A newly characterised strain of probiotic bacteria may have potential to kill Listeria monocytogenes, an often-lethal pathogen in pregnant women, Irish researchers report.
The research, published in the Proceedings of the National Academy of Sciences, could see pregnant women and a number of other high-risk groups receiving the probiotic to protect them from potential infection.
Lead author Sinead Corr from University College Cork told NutraIngredients.com: "Our results clearly demonstrate the ability of certain probiotic bacteria to protect against potentially fatal illnesses. More specifically we have shown a role for bacteriocins in protecting against the potentially fatal foodborne pathogen Listeria monocytogenes.
"As probiotics mechanisms are specific, thorough understanding of their beneficial effects are required. Understanding these mechanisms will enable their use in prevention and treatment of specific illnesses. This study clearly demonstrates how probiotic bacteria may help to improve the health of consumers."
Probiotic products containing 'friendly' bacteria are now well accepted by consumers in many European countries, with putative benefits highlighted for gut and immune health.
Some of the researchers in this new study previously reported that a mixture of five Lactobacillus probiotic strains may reduce food poisoning by salmonella. In that instance, the benefits for gut health were reported to be due to the probiotic bacteria adhering to the walls of the intestine, which inhibits the ability of the pathogenic Salmonella to stick and colonise the gut, thereby reducing the infection.
The new study offers an alternative method of protection, with a specific strain of Lactobacillus salivarius named UCC118 capable of producing an antibiotic-like compound called a bacteriocin.
When the researchers tested UCC118 in mice infected with two strains of food-borne Listeria monocytogenes, EGDe and LO28, they found that the mice were protected against infection. When the mice were given a mutant form of the probiotic that was unable to produce the Abp118 bacteriocin, no protection against infection was observed.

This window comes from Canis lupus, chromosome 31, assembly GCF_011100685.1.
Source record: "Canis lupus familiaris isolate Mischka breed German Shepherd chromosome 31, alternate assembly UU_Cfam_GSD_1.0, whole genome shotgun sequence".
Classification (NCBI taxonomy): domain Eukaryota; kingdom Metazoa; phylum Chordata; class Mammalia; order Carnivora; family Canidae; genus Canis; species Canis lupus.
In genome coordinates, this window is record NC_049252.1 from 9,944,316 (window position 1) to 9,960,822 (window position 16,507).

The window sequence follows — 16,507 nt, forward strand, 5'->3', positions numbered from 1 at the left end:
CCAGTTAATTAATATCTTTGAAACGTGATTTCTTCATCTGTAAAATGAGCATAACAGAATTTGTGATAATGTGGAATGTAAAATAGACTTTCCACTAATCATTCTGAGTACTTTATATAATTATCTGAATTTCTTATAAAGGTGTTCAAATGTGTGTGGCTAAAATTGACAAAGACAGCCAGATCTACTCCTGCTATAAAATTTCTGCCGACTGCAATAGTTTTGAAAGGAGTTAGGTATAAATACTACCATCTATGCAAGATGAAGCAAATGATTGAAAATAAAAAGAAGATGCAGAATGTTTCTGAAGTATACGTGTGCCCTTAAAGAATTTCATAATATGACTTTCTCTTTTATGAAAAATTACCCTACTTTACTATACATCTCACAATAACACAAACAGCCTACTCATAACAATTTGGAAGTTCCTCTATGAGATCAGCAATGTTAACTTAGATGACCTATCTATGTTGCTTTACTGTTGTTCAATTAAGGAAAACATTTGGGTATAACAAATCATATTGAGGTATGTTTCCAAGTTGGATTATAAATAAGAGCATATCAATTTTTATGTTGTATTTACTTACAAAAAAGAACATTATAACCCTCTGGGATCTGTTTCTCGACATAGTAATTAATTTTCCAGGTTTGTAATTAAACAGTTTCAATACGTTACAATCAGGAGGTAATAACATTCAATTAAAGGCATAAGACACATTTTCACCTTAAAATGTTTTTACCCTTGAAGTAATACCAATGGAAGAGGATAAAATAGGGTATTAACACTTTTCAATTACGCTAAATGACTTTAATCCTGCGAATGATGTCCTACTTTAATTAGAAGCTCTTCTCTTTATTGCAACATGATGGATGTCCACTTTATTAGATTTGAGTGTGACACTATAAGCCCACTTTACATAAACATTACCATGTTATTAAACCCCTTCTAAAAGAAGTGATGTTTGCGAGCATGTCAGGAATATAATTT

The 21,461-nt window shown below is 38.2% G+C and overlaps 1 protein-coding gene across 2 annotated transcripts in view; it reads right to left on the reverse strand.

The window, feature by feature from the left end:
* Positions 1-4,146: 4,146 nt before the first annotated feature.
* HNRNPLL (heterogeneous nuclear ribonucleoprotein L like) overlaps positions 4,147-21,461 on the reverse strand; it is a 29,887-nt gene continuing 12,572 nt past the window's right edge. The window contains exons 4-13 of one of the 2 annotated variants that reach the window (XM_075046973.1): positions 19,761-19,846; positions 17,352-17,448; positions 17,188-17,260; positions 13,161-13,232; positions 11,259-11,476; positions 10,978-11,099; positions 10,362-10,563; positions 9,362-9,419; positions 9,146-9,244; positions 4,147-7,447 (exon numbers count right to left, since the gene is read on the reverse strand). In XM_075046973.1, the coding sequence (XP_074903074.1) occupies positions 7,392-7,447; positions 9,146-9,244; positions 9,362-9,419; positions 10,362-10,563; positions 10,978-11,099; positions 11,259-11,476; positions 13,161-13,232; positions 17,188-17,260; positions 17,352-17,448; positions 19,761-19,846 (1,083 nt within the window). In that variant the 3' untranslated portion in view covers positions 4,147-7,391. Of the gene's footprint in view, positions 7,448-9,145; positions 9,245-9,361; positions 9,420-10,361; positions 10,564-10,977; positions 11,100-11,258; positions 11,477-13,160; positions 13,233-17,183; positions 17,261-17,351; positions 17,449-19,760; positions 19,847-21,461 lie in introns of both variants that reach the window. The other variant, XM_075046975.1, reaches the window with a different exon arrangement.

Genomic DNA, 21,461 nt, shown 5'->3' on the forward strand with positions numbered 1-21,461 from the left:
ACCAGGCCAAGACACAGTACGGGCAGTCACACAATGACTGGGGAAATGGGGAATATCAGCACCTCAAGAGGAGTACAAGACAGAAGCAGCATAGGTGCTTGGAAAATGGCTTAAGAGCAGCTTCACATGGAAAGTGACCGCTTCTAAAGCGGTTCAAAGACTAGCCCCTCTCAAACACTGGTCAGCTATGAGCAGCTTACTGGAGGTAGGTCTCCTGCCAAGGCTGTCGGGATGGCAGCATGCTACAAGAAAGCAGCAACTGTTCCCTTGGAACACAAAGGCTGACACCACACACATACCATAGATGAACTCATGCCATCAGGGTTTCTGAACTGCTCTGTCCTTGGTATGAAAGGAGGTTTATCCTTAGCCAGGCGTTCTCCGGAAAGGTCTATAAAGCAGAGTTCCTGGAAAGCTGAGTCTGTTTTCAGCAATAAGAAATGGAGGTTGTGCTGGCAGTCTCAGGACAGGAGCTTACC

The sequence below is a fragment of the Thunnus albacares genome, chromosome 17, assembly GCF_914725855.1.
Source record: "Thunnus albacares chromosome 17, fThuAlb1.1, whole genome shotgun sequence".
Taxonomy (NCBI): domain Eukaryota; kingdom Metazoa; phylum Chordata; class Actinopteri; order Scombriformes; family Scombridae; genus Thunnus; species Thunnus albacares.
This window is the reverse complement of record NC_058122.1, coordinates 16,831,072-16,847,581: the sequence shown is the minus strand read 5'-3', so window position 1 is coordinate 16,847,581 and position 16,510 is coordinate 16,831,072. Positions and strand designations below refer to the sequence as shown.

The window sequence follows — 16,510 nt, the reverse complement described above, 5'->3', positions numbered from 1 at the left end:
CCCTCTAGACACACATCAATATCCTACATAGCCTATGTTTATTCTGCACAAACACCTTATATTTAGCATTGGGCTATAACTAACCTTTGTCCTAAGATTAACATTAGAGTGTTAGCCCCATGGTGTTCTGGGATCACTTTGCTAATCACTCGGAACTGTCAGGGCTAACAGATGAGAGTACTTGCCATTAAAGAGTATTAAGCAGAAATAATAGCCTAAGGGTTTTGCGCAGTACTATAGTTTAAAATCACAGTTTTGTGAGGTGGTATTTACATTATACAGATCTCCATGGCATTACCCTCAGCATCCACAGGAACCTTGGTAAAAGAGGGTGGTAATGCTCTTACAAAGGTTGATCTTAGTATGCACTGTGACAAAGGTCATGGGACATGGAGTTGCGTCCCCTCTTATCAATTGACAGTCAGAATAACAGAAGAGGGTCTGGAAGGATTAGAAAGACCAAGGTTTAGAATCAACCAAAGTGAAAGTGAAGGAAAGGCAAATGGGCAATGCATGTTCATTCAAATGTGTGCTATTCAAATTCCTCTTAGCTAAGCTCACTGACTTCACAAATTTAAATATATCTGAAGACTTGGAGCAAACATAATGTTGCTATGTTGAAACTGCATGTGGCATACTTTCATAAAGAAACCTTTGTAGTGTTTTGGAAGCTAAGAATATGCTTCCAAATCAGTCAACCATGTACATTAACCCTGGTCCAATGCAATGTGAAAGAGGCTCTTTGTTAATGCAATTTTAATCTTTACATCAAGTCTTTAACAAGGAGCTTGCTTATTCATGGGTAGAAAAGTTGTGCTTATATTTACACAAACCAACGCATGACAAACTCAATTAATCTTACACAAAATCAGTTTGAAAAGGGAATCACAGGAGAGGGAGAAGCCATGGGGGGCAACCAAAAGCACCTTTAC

Also, "Lb. salivarius UCC118 did not offer any protection when mice were infected with a strain of L. monocytogenes expressing the cognate Abp118 immunity protein AbpIM, confirming that the antimicrobial effect is a result of direct antagonism between Lb. salivarius and the pathogen, mediated by the bacteriocin Abp118," reported the researchers.
"The results of the UCC work clearly demonstrate a role for bacteriocins in protecting the host against potentially lethal infections. The study is the first to clearly demonstrate a mechanism by which probiotic bacteria may act to help improve the health of consumers," said a release from the university.
Most foods containing probiotic bacteria are found in the refrigerated section of supermarkets as the bacteria is destroyed by heat and other processing conditions.
This has given the dairy sector, already used to handling live bacteria for the manufacture of yoghurt, a major advantage in probiotic foods - probiotic drinking yoghurts are currently the fastest growing dairy product in Europe.
But increasing research has focused on expanding protecting probiotics during processing and expanding the food categories available to prebiotics. Such an avenue of research has led companies like Cell Biotech from Korea using a dual-coating to protect probiotics against oxygen, acid, moisture and high temperatures for use in emerging new product categories such as breakfast cereals and smoothies.
Other approaches are also being explored, with scientists looking at improving probiotic viability by using whey protein gel particles, or prebiotic fibres.
Source: Proceedings of the National Academy of Sciences
May 1, 2007, Volume 104, Number 18, Pages 7617-7621
"Bacteriocin production as a mechanism for the antiinfective activity of Lactobacillus salivarius UCC118"
Authors: S.C. Corr, Y. Li, C.U. Riedel, P.W. O'Toole, C. Hill, and C.G.M. Gahan